Khamla Wong, aka Khamla Siharaj, is wanted in Canada and the U.S., but still allegedly involved in international drug smuggling.
Two B.C. men now in prisons in China and Thailand on serious drug charges were allegedly working for an international fugitive wanted in both Canada and the U.S., Postmedia has learned.
Khamla Wong, a United Nations gang associate and former Abbotsford resident, has been heading the international drug operation for years, according to police in B.C. and California.
And while he has managed to avoid arrest despite facing charges on both sides of the Canada-U.S. border, Robert Schellenberg and Blair Stephens have not been as lucky.
Schellenberg, also a former Abbotsford man, was sentenced to death in China in January after he appealed a 15-year jail term handed to him last fall.
Critics charged the death penalty was being used to retaliate against Canada after the Vancouver arrest of Huawei executive Meng Wanzhou, who the U.S. wants extradited on fraud-related charges.
Prime Minister Justin Trudeau expressed “extreme concern” about Schellenberg’s harsh sentence, and Canada has asked for clemency.
Schellenberg told the court at his January retrial that Wong was in fact the man behind the international drug syndicate in which he became ensnared after travelling to China as a tourist.
Chinese authorities alleged the crime group planned to send hundreds of kilos of methamphetamine to Australia, hidden within plastic pellets concealed in tires.
Wong was arrested in Thailand in 2016 on drug-trafficking charges. He was mysteriously released some time later without explanation.
Postmedia has learned that Wong is also alleged to be behind the Thai-based drug-smuggling operation that led to the arrest in January of Stephens, a former Okanagan man well-known to police in B.C.
A joint Thai-Australia task force intercepted suspicious packages mailed to Australia that contained heroin-laden shock absorbers. Police tracked the package back to Stephens, who is also facing a potentially lengthy sentence if convicted.
In B.C., Wong faces one count of conspiracy to traffic 121 kilograms of cocaine, another count of conspiracy to import 97 kilograms of cocaine, and one count of possession of a firearm.
He was charged in 2012 after a lengthy investigation by the Combined Forces Special Enforcement Unit in B.C.
CFSEU Staff Sgt. Lindsey Houghton said this week that it’s not surprising that Wong has been linked to international drug-smuggling operations in both China and Thailand.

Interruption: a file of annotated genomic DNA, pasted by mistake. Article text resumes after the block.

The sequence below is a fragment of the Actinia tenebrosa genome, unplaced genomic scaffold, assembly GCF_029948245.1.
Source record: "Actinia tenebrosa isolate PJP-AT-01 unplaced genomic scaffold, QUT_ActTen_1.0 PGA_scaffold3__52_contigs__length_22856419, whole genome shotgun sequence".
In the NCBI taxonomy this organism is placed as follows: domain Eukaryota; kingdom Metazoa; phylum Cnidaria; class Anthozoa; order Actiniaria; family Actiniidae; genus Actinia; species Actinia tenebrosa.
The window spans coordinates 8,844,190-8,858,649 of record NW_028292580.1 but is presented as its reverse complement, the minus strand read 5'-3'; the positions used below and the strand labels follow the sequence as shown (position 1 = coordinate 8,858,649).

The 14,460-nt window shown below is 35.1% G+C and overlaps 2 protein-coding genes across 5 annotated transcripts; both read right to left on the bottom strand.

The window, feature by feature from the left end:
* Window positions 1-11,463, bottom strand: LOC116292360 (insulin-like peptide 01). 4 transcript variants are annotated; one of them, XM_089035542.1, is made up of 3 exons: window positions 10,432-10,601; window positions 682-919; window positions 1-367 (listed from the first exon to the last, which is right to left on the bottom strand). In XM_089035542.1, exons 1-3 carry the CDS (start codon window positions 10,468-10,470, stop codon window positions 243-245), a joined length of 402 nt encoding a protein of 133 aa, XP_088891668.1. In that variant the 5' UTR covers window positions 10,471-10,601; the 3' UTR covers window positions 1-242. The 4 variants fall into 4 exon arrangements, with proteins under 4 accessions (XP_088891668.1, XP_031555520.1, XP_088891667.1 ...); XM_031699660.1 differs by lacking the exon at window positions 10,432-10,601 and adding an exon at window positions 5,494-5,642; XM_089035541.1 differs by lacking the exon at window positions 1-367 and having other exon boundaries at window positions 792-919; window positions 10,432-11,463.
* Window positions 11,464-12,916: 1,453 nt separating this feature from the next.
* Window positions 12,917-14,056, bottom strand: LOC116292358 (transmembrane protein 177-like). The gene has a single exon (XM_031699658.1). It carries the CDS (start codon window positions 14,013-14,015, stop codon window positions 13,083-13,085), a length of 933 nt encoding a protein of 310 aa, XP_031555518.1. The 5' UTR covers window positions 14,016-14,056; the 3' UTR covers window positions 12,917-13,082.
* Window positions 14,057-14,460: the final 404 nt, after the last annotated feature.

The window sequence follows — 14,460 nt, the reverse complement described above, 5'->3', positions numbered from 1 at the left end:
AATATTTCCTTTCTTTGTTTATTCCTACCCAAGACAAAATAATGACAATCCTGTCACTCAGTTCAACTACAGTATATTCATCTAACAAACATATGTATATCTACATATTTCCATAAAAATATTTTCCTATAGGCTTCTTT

Houghton said several gangs that originated in B.C., such as the UN, have expanded “to become these global drug-trafficking brokers and kingpins almost, living off the grid in many cases like Khamla’s.”
He said the kingpins involved are “more than happy to let these underlings several layers removed take the fall for them.”
“It’s unfortunate that a guy who is on the run from North American authorities with Interpol warrants out for him, who at one time in the last few years was in custody of a police agency, continues to evade us and multiple jurisdictions who want to try him,” Houghton said.
Retired Abbotsford police detective Andrew Wooding worked several major investigations targeting the UN gang.
“During the investigations in the mid-2000s that I was involved with … Khamla Wong of Abbotsford continued to come up as a major player in the movement of controlled substances and narcotics internationally,” Wooding said this week. “Some of that included moving precursor drugs from source countries into Mexico and trading them for cocaine.”
He said Wong specialized in transporting major drug shipments around the world, working in concert with other organized crime groups.
Former UN gang members who testified at two recent B.C. gang trials described Wong as a “respected elder” closely aligned with, but not a member of, their gang.
One witness testified that Wong arranged for Mexican cartel contacts to kill UN gangster Jesse Adkins, a Metro Vancouver man implicated in the 2009 murder of Red Scorpion Kevin LeClair.
While Adkins was hiding out in Mexico after LeClair’s slaying, others in the gang were worried he was becoming a liability because he wanted to return to Canada, said the witness, whose name is shielded by a publication ban.
Adkins’ body was never found.
Wong was indicted in Los Angeles in 2010 with several other B.C. men as part of a U.S. Drug Enforcement Administration investigation of a major international smuggling ring.
The 53-page indictment alleges Wong, who changed his name from Khamla Siharaj, was one of the purchasers of bulk cocaine, which would be delivered to him in Canada from California.
The DEA had an informant who arranged to distribute encrypted BlackBerry devices to Wong and other members of the drug gang in both Canada and the U.S.
The BlackBerrys used a server inside a DEA office, allowing agents to read all the messages about drug deliveries and money drop-offs. U.S. agents sent information to CFSEU, which began its own investigation.
The U.S. indictment also says Wong sent messages throughout late 2008 and early 2009 about purchasing dozens of kilograms of cocaine. At one point he asked for a better per-kilo price so he “could sell a higher volume of cocaine in Canada.”
The coordinated police effort led to 218 kilograms of cocaine being seized in two large shipments smuggled through the Pacific border crossing inside commercial trucks in December 2008. Several of Wong’s Canadian co-accused have been convicted and sentenced in B.C. Supreme Court to jail terms ranging from three to 13 years.
Houghton, of the CFSEU, says at 50, the Laos-born Wong “is not a young guy and he continues to this day to influence large-scale drug trafficking internationally by the admission of people like Schellenberg.”
“He has been in southeast Asia for a very, very long time. His connections undoubtedly run very deep,” Houghton said.